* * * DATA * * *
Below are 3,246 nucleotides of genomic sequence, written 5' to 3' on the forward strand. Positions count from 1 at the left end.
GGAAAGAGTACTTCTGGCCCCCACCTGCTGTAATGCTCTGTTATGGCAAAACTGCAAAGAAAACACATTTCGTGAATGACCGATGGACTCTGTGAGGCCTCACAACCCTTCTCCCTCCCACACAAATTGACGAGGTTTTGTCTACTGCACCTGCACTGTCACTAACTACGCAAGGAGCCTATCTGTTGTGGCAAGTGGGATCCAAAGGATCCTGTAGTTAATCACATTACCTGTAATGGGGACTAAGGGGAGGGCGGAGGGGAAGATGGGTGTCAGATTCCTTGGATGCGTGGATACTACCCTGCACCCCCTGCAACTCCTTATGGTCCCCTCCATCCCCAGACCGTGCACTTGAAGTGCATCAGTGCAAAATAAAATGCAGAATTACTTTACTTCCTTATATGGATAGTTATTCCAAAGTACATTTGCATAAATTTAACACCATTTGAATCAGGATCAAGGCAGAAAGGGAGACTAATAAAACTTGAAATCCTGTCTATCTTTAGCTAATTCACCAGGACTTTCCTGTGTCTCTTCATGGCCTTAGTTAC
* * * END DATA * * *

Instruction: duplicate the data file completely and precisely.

Below are 3,246 nucleotides of genomic sequence, written 5' to 3' on the forward strand. Positions count from 1 at the left end.
GGAAAGAGTACTTCTGGCCCCCACCTGCTGTAATGCTCTGTTATGGCAAAACTGCAAAGAAAACACATTTCGTGAATGACCGATGGACTCTGTGAGGCCTCACAACCCTTCTCCCTCCCACACAAATTGACGAGGTTTTGTCTACTGCACCTGCACTGTCACTAACTACGCAAGGAGCCTATCTGTTGTGGCAAGTGGGATCCAAAGGATCCTGTAGTTAATCACATTACCTGTAATGGGGACTAAGGGGAGGGCGGAGGGGAAGATGGGTGTCAGATTCCTTGGATGCGTGGATACTACCCTGCACCCCCTGCAACTCCTTATGGTCCCCTCCATCCCCAGACCGTGCACTTGAAGTGCATCAGTGCAAAATAAAATGCAGAATTACTTTACTTCCTTATATGGATAGTTATTCCAAAGTACATTTGCATAAATTTAACACCATTTGAATCAGGATCAAGGCAGAAAGGGAGACTAATAAAACTTGAAATCCTGTCTATCTTTAGCTAATTCACCAGGACTTTCCTGTGTCTCTTCATGGCCTTAGTTAC